The Asian carp are coming!

In yesterday’s post (January 3, 2010), my tongue-in-cheek list of New Year’s resolutions included a solid commitment to angle for Asian carp in the Great Lakes. The tongue-out-of-cheek fact is that there are–most likely–very few Asian carp in the Great Lakes–for now. That’s a good thing. If they manage to enter Lake Michigan in large numbers, they could devastate the Great Lakes’s ecosystem and destroy the region’s fishing industry.

I believe that this is a dramatization.

A highly prolific family of species with insatiable appetites and vacuum-cleaner-like eating systems, the giant carp were imported to the South in the 1970’s to clean up out-of-control pond algae, and have become a nightmarish infestation themselves. Somehow—some say because of the huge floods a couple of decades ago—they were able to enter the Mississippi River system, which they’ve found very hospitable indeed. So much so that they have completely dominated large stretches of the Mississippi and its tributaries by propagating like flies and hoovering up all of the available food, starving out natives species.

They’ve made their way north at a fifty-mile per year pace and now are very, very close to Lake Michigan.

I’ll let Great Lakes advocate and legal expert Noah Hall supply the details about why this is happening (Surprise–the EPA screwed up!)  and the legal moves being taken to block the gargantuan gobblers’ ingress to Lake Michigan. Also a good Scientific American article here and one from the NY Times here. Below is Part 1 of a two-part YouTube video about the situation.

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Hello water lovers,

The team is out of the office until Thursday, July 24. We’ve split for our annual team-building getaway up the California coast, where we will not talk, write, or even think about water for the entire time. (Actually, we’ll continue to drink it, and due to popular demand, shower with it.) We’ll be convening at a beautiful remote retreat center, miles from any internet access–totally and blissfully offline. (Click on the image to see why John C. Dvorak may need a getaway.)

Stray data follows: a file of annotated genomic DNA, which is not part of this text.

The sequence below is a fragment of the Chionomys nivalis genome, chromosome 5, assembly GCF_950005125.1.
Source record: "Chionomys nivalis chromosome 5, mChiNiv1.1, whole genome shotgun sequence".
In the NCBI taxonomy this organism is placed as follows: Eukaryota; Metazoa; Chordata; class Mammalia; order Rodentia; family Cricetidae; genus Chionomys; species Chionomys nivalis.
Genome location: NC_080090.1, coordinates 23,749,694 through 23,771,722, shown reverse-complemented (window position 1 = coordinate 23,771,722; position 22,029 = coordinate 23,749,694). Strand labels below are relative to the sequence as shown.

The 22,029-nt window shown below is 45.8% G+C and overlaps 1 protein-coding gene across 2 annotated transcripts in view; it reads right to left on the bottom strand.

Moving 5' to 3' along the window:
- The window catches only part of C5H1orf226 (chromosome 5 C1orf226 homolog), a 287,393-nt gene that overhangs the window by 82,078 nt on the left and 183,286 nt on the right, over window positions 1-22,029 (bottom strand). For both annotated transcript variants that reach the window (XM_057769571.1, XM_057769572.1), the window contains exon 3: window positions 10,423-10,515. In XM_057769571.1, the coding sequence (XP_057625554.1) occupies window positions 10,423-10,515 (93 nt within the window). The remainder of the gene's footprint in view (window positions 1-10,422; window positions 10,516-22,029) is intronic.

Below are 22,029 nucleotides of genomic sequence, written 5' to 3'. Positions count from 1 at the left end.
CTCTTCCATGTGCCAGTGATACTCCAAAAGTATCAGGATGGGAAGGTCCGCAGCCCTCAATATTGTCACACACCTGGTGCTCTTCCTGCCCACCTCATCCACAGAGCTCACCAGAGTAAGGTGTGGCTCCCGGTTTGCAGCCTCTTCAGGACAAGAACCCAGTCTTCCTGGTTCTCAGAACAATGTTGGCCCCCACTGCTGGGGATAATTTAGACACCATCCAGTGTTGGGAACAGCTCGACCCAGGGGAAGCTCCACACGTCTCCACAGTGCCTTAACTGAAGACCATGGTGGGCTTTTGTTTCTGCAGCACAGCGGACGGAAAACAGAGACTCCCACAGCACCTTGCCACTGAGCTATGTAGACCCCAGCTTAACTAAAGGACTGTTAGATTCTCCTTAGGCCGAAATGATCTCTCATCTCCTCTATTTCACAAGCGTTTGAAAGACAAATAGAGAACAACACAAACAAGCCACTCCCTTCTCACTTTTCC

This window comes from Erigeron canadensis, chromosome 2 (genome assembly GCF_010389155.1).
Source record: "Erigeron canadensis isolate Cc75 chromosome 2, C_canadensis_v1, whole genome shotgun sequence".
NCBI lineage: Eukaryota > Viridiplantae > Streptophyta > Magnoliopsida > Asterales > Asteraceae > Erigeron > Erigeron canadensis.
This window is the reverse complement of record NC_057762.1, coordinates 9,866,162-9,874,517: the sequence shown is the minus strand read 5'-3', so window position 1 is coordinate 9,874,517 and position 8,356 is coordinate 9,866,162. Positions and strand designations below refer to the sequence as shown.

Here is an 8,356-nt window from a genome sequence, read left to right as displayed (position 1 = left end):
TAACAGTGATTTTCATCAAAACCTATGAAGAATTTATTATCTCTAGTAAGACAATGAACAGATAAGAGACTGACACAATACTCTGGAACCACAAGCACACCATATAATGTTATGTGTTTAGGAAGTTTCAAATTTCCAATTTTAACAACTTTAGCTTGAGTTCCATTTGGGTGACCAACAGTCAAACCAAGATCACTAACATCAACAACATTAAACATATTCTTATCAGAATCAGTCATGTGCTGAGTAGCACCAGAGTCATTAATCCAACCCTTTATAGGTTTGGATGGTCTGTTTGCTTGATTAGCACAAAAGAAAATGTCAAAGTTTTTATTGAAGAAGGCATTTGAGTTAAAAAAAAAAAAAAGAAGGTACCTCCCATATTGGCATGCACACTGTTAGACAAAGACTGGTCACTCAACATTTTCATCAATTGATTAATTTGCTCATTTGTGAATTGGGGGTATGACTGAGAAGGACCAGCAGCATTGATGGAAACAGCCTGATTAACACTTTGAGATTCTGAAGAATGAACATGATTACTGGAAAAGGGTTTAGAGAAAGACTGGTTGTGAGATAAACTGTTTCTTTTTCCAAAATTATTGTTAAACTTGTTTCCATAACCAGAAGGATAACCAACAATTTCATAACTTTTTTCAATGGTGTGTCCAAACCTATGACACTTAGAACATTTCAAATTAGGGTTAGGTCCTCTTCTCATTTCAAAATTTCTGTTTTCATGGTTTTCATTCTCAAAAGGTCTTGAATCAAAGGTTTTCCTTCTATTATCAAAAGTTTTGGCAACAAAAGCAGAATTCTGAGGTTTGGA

If you have an urgent need to dog-paddle in fresh water-related content, please contact one of the following reliable sources for intriguing, compelling, and, if you’re anything like the gloomy Gusses over here at, depressing reading. (If you’re blessed with a sunny disposition and just here for a good time, read Wacky Water, an article from the New Scientist, and find out why water has to be weird.)

Thanks for your continued interest.

The editorial team

From Great Lakes Law, the blog maintained by Great Lakes legal expert, Professor Noah Hall

Big bottled water fights in small towns across America

Learn why you may not be able to play keepers with captured rainwater in this tacky tale of wacky water bureaucrats gone wild. It was written by Daniel Fitzgerald for the Denver Post, and posted by the Web water guru, Michael Campana, who is, in his words, “. . .an inveterate, unrepentant, water wonk. . .” and, by the way, “. . .President-for-Life and Supreme High Armed Forces Commander of the Republic of Campanastan.”

Can You Own The Rain?

Thinking about relocating to the Sunshine State? Read this Time Magazine article before you start packing. Posted at WaterCrunch, accessible and always on tap.

Is Florida the Sunset State?